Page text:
The 2012 London Olympics starts on July 27, exactly two months from today. NBC is supplying the coverage for the summer games for the seventh consecutive time, but in the age of mobile apps and an increasingly unplugged world, things are going to be a little different this time around.
For the first time ever, every single Olympic event will now be streamed live, including every medal ceremony, NBC announced earlier this week.
Users can see any event on NBCOlympics.com, or one of two mobile apps, without having it tape delayed. In all, 3,500 hours will be streamed on the site.
The news is not all great though. To view any live streaming coverage that is airing on NBC Sports Network, MSNBC, CNBC or Bravo you must be a cable, telco or satellite subscriber.
The other app will be a more traditional sports website, dedicated to highlights, columns and statistics.
Satellite and telco subscribers will also have access to more than 770 hours of coverage on special channels dedicated to basketball and soccer.
But perhaps the biggest innovation of all this year will be the partnership between Panasonic and NBC that will allow the Olympic games to be broadcast in 3D to all cable, satellite and telco subscribers.
"Whether on television or online, on broadcast or cable, in English or in Spanish, NBCUniversal has the London Olympics covered, providing the American viewer with more choices than ever to watch the Games," Mark Lazarus, chairman of NBC Sports Group, said in a statement.
Record amounts of coverage
NBC will be airing 5.535 hours of Olympic coverage in total, equal to 231 days. Over the 19 days of actual games, that is an average of 291 hours per day. This also includes two days of soccer coverage that will occur before the actual games begin.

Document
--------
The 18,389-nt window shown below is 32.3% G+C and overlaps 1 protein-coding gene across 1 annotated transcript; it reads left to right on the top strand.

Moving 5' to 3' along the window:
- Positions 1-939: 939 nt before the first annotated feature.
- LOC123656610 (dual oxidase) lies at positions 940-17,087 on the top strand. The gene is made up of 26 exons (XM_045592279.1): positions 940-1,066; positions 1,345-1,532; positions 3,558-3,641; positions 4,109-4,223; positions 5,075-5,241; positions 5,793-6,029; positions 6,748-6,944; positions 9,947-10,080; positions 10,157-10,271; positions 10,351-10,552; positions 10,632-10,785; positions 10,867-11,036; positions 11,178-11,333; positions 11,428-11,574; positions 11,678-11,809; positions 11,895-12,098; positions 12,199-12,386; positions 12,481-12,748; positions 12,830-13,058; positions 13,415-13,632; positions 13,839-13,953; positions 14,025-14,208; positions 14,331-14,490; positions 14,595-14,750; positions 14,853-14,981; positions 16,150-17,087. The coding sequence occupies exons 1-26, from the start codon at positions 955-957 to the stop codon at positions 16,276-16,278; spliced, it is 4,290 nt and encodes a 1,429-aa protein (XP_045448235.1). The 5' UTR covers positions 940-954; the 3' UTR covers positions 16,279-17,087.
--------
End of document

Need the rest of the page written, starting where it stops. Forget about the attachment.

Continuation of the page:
The total hours of Olympic coverage is twice the amount of every single previous summer Olympics combined. NBC’s flagship channel will be airing 272.5 hours of coverage, the most ever.
In 2008, the Beijing Olympics had 225 hours of coverage, nearly 50 hours less.
How much do the Olympics cost NBC?
The Olympics are big and expensive, and NBC stands to lose money on the investment.
The company spent over four billion dollars to secure the rights to the games until 2020, with $775 million going to the Winter Games Sochi, Russia, and $1.2 billion going to Rio de Janeiro in 2016.
NBC lost $223 million on the 2012 Vancouver Games.
Still, NBC needs sports to stay afloat.
For the 2010-2011 season, NBC’s highest rated non-football related show was The Voice, at number 20 with a little over 12 million viewers. Their highest rated scripted show: Harry's Law at number 28.
NBC has been the lowest rated network of the big four (NBC, ABC, CBS, and Fox) for eight straight years in the 18-49 demographic, and only might emerge from that hole this year thanks to the gigantic ratings for the Super Bowl. They will still be last in total viewers.
The opening ceremony of the Beijing Olympics brought in 34.9 million viewers. Those are not numbers NBC can afford to turn down.
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